First Ever Observation Of Oceanic Shark Giving Birth [Photo]

In a very rare photographic capture, a shark is seen giving live birth.

The image was taken during a 2013 dive of a thresher shark giving birth, and is believed to the first picture ever of a free shark giving birth in the ocean. These are “elusive, vulnerable” fish, according to the journal Coral Reefs, and an exciting find for oceanographers everywhere.

Dr. Simon Oliver from The University of Chester said this was one of the most exciting moments of his career.

“We were doing a standard survey – out every day, making observations. One of [our team] is a photographer – Attila Kaszo. He took the picture of the shark, and when he processed the image and showed it to me, I freaked out. It looks like this area is not just a cleaning station, which is already massively essential, it’s also serving as a pupping ground. We’ve seen lots of [pregnant] females there, so I don’t think this is a one-off.”

Dr. Oliver, who specializes in studying the thresher sharks at a seamount, or undersea mountain, in the Philippines, says it shows how important the study site is to this vulnerable species. This particular seamount is a shark cleaning station, meaning the sharks purposefuly go there to have parasites nibbled away by smaller fish called cleaner wrasse.

Dr. Oliver is not the only researcher completely astounded by the photograph. Dr. Simon Thorrold, a senior scientist from Woods Hole Oceanographic Institution in Massachusetts, described the photograph, which has now been published in the journal, Coral Reefs, as “amazing,” as reported by BBC news.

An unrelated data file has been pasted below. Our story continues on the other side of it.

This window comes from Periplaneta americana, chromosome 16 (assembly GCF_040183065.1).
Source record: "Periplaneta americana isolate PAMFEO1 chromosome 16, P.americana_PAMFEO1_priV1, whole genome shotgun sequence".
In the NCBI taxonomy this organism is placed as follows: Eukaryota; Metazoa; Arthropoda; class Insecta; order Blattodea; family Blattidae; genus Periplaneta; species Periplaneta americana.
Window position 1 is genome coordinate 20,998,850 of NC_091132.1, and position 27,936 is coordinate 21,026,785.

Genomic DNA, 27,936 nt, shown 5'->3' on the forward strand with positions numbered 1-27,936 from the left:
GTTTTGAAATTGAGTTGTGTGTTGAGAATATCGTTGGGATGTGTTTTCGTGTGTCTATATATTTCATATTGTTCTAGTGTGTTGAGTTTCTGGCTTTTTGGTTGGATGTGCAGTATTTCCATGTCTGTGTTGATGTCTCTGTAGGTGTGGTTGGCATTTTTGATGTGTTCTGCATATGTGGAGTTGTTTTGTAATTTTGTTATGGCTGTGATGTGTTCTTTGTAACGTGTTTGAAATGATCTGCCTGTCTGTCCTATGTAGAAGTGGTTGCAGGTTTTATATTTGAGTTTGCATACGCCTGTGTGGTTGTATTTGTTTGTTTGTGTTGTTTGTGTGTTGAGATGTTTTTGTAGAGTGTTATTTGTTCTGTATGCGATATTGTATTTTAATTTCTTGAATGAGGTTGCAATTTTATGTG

“I have never seen a comparable image for any other pelagic shark. It may well be, or at least the first time that the event has been photographed, but this is always difficult to say definitively.”

According to Dr. Oliver, the shark seemed to behave a bit like humans while giving birth, swimming back and forth aimlessly as though in distress. The small feeder fish were feeding at the shark’s cloaca, or birth canal. They observed the shark for approximately fifteen minutes from fifteen meters away, but were unsure at the time what they were observing and photographing.

Afterwards, to their great amazement, while reviewing the photographs, they saw that the shark was giving birth to a live thresher shark head first from its cloaca.

Many researchers, including Dr. Oliver, would like that area to be declared protected territory since it seems to be a birthing area for sharks.

[Image courtesy of BBC News]